High Altitude and Health
This information will explain high altitude and its affect on your health. Most people will not be affected; but for those who are, this information compiled by the medical teams of Summit Medical Center, will be helpful and encouraging. It is important to note, however, that if you experience prolonged unexplained health discomforts, a physician should be consulted immediately.
Elevations in our area range from 9,000 to 12,000 feet, which means the air is thinner and contains less oxygen than at lower elevations. Visitors from states where elevations are much lower, or even at sea level, may experience altitude illness while traveling from lower to higher altitudes in one day. The symptoms of altitude illness are similar to the flu and include headache, nausea, and difficulty sleeping. The signs of a severe case of altitude illness are shortness of breath, coughing, congestion and difficulty with thought process.
If you feel you are suffering from symptoms of altitude illness, you should see a physician immediately. A physician can determine if medication is appropriate. Severe cases are treated with oxygen therapy and the patient is transported to a lower elevation.
How to Avoid High Altitude Illness
If at all possible, it is suggested that you spend an extra day and night in Denver, which has an elevation of 5,280 feet, as opposed to 9,000 feet. This will give your body a chance to adjust to the change in altitude a step at a time. Avoid alcohol, sleeping pills and narcotic pain medication during your first few days here. Alcohol and drugs will escalate the symptoms of altitude illness. Drink plenty of fluids and try to acclimate to the altitude.
The American Heart Association of Colorado suggests that visitors to high altitude areas follow these tips for their first 48-72 hours in the high country:
- Eat lightly
- Drink plenty of water
- Avoid alcohol
- Get plenty of rest
- Keep physical exertion to a minimum
It is very important to remember that a chance for severe sunburn increases at higher elevations. Again, this is because of decreased oxygen. For your protection always wear a sunscreen (preferably a protection factor of 15 or above), and proper eye gear or sunglasses that screen ultraviolet or infrared light. (Improper eye protection can be worse than no protection at all.)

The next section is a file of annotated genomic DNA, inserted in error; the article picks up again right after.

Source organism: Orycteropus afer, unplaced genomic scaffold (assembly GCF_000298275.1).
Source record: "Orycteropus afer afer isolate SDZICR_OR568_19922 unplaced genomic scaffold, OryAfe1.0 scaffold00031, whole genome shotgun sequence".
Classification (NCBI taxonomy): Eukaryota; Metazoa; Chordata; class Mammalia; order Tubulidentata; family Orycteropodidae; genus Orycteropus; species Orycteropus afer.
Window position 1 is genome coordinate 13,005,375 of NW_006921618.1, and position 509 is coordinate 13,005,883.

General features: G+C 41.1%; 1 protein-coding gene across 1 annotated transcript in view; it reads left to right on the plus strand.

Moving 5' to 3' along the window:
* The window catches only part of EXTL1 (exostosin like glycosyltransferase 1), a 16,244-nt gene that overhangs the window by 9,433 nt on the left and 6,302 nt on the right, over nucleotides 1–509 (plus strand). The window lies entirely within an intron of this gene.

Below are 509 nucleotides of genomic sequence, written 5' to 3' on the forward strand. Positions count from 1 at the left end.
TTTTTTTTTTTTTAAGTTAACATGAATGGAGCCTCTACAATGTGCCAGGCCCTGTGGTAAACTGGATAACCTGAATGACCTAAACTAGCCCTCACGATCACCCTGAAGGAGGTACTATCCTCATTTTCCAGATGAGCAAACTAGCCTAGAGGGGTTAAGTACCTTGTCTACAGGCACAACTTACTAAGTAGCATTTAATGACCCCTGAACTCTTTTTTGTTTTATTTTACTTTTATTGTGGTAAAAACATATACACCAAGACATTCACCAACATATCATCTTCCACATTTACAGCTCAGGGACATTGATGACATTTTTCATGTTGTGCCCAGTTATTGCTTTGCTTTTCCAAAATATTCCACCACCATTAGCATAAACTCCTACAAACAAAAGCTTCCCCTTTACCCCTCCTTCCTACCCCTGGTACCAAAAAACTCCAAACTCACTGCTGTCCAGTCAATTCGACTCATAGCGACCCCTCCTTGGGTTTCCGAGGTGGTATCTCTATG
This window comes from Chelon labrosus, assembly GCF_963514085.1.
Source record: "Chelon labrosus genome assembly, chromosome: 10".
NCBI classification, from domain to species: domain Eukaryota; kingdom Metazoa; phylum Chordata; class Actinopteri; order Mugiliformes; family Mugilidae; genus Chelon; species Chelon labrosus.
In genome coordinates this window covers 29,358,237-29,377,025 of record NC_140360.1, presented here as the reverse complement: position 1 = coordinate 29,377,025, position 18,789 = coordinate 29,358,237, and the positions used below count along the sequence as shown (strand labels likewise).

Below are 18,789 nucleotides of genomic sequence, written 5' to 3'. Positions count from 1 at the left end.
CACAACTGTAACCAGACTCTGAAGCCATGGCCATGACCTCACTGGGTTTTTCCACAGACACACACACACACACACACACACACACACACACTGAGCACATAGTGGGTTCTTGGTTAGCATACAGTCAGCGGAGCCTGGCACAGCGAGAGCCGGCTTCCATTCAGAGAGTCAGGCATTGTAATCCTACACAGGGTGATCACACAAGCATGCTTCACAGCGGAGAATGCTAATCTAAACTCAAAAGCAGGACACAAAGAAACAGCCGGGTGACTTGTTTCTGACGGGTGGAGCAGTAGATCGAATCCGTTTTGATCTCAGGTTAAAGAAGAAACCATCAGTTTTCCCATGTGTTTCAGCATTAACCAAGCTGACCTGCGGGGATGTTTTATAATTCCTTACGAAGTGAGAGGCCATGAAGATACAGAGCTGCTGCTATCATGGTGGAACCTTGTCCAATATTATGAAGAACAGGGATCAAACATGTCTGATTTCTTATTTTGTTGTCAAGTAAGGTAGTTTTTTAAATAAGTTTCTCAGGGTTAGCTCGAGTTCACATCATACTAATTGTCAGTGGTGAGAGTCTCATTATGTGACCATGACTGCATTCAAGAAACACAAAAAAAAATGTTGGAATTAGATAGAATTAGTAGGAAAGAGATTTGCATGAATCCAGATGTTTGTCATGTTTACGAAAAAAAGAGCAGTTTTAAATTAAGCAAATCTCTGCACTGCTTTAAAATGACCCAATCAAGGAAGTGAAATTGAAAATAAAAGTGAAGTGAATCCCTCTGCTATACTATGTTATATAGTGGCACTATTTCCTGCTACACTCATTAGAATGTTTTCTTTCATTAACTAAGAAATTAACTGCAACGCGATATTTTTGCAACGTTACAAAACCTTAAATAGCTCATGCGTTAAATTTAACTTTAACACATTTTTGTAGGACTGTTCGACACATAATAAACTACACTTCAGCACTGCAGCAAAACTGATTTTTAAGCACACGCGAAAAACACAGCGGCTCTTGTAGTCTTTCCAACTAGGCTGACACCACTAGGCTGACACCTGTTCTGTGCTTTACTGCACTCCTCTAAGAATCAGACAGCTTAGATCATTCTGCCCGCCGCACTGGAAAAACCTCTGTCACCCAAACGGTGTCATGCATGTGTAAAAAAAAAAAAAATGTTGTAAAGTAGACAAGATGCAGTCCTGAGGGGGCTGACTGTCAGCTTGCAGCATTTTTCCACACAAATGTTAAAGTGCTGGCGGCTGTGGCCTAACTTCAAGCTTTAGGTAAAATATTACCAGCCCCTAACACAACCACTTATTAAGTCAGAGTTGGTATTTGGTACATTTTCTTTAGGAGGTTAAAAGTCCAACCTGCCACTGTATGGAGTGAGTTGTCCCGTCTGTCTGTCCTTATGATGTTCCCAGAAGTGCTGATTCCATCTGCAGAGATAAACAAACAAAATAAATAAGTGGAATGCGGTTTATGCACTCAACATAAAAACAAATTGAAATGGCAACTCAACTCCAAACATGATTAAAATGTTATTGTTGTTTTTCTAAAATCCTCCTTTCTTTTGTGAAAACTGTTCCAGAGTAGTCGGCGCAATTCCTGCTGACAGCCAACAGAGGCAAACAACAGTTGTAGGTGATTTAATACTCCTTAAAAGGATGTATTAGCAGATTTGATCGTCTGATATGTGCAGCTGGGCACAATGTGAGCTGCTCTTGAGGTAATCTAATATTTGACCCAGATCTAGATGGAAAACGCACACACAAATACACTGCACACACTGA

(The above information was selected from the brochure "High Altitude and Your Health", distributed by the Summit Medical Center).
When selecting garments for your insulation layer, you should try to use materials which provide thickness but are not dense and heavy. This will give the best combination of insulation and breathability. Thick, loosely knit sweaters and high-bulk, low-weight garments made of synthetic fiberfill or fleece meet these requirements very well.
As with undergarments, it is very important to be able to ventilate to rid your body of excess heat when necessary. A crew neck sweater is not always the best choice, because it can be difficult to vent or take off. Insulation may consist of one or more layers. Each layer should be relatively easy to put on and take off, so you can control your heat retention by adding or removing layers.
It is the insulation layers which provide the layering system with much of its flexibility. For instance, if you anticipate that you will be maintaining a high activity level for an extended length of time in a cold environment, you should remove the insulation layers, so that at the start of your activity you are wearing only the underwear and the outer layer. You will be cold when you start, but your body will warm rapidly, and you will begin to perspire. As you near the end of your activity, you should try to taper off slowly, so that the moisture that has accumulated has a chance to evaporate. Once you have stopped, put on your insulation layers and you will remain comfortable.
The outer layer is often called a shell, because its purpose is to protect the other layers from wind rain and snow. It should also allow perspiration to escape to the environment. When choosing a shell garment, always consider the type and number of layers you will want to wear under it. A shell should be large enough to fit easily over the other layers. And always remember that dead air provides critical insulation. If the insulation layer is compressed by a tight outer layer, your system will loose efficiency. As with other layers, the shell garment should use closure systems that will allow easy ventilation. In this case, however, you should pay special attention to how the closures are designed. If the front closures and pockets are not carefully engineered, they can leak.
Even if most of your body is covered, you can still become very uncomfortable if you forget about your head, hands, and feet. Your body's extremities are extremely efficient at dissipating excess heat, and can be difficult to keep warm. This is particularly true of your hands and feet. One of the body's first reactions to cold is to constrict the surface blood vessels that carry warm blood to your skin. The body will allow the extremities to cool to preserve heat within the vital organs. That is why the hands and feet get cold first. Your body automatically reduces blood flow to them when it wants to conserve heat. So when your hands or feet get cold, it's a sure sign that you should take action to prevent further heat loss. It's easier to keep your hands and feet warm if you keep them dry. Try to wear gloves and footwear that are both waterproof and breathable, and wear glove liners and sock liners that wick moisture away from the skin.
The head dissipates heat even better than the other extremities, because it has a very rich, warm blood supply. Fortunately, the head's blood supply is not diminished when exposed to cold, so you can regulate heat retention and loss easily by wearing a hat when you want to retain heat and removing the hat when you need to rid yourself of excess heat.